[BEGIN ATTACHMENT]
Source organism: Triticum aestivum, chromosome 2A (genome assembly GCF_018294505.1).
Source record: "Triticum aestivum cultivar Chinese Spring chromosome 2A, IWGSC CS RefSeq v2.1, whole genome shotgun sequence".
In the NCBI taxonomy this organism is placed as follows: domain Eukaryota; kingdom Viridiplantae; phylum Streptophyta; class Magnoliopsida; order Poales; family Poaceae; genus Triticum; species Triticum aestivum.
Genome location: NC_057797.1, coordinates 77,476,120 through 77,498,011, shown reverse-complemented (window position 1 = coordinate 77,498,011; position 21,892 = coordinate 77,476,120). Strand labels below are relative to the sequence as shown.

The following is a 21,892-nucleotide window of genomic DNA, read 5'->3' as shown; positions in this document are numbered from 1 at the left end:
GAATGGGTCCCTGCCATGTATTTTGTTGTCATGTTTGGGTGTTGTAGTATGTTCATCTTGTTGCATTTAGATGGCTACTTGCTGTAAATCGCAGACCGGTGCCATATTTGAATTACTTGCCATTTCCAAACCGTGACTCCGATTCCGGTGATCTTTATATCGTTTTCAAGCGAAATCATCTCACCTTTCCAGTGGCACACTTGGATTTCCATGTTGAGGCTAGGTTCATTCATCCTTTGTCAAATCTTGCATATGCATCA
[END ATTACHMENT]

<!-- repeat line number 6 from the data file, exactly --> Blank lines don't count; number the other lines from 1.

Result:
GAATGGGTCCCTGCCATGTATTTTGTTGTCATGTTTGGGTGTTGTAGTATGTTCATCTTGTTGCATTTAGATGGCTACTTGCTGTAAATCGCAGACCGGTGCCATATTTGAATTACTTGCCATTTCCAAACCGTGACTCCGATTCCGGTGATCTTTATATCGTTTTCAAGCGAAATCATCTCACCTTTCCAGTGGCACACTTGGATTTCCATGTTGAGGCTAGGTTCATTCATCCTTTGTCAAATCTTGCATATGCATCA